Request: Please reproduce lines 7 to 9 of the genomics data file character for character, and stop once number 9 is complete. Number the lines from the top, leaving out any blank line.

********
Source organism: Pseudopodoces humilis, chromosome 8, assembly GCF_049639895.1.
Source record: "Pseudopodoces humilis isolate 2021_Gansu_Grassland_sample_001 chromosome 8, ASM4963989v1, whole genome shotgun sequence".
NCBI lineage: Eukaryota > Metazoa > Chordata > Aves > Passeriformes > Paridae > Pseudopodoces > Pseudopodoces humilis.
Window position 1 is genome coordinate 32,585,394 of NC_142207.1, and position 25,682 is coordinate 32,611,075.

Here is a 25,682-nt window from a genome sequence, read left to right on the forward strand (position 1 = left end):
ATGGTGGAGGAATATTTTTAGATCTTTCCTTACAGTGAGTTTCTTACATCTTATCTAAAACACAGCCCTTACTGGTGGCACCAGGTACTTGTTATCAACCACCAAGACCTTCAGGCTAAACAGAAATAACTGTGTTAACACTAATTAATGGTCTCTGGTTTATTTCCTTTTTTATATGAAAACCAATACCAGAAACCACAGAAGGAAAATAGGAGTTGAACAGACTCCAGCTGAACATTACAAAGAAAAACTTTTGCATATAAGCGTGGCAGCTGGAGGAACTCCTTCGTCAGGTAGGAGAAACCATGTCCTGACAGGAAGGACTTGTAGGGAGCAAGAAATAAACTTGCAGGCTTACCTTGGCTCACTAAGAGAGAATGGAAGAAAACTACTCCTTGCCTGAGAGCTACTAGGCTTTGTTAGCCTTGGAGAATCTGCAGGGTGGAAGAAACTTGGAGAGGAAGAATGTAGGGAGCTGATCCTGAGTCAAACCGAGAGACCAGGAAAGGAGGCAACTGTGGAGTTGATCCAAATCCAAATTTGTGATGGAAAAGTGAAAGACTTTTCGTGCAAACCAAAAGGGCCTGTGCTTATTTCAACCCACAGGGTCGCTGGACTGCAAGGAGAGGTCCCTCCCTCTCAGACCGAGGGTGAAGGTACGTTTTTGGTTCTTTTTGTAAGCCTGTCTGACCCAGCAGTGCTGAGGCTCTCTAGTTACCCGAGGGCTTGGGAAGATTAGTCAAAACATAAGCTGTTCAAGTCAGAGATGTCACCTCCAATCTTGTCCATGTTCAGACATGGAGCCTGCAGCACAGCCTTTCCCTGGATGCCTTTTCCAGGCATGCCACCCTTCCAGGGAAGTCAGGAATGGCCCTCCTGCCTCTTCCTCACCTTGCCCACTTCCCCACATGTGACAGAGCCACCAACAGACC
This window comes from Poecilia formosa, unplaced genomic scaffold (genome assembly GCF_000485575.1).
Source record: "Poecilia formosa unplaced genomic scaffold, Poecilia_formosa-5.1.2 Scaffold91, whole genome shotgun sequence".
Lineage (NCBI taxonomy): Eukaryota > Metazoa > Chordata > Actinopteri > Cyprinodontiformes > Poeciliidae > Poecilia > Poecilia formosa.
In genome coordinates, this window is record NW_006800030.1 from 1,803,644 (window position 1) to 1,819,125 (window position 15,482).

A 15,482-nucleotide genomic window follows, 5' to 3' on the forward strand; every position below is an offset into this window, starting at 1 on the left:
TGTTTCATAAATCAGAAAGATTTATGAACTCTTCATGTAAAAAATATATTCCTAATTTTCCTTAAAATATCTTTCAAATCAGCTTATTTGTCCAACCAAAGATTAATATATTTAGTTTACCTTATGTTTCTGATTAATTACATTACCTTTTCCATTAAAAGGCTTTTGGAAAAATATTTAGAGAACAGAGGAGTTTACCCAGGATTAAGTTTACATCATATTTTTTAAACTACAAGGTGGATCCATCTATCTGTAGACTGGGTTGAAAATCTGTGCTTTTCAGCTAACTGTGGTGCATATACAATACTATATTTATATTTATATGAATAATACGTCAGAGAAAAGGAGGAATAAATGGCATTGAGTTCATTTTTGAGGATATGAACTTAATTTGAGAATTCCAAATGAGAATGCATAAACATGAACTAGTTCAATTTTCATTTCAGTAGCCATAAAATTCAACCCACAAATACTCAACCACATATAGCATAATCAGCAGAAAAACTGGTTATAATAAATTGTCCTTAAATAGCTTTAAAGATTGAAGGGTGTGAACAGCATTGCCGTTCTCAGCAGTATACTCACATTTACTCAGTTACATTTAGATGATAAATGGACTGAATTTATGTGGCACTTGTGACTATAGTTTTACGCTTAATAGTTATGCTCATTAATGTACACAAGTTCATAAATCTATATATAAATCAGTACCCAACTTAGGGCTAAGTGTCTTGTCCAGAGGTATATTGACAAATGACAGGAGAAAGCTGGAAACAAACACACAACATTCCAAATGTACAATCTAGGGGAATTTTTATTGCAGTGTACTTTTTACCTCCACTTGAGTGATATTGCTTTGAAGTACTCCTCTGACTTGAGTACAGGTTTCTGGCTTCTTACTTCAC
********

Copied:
This window comes from Poecilia formosa, unplaced genomic scaffold (genome assembly GCF_000485575.1).
Source record: "Poecilia formosa unplaced genomic scaffold, Poecilia_formosa-5.1.2 Scaffold91, whole genome shotgun sequence".
Lineage (NCBI taxonomy): Eukaryota > Metazoa > Chordata > Actinopteri > Cyprinodontiformes > Poeciliidae > Poecilia > Poecilia formosa.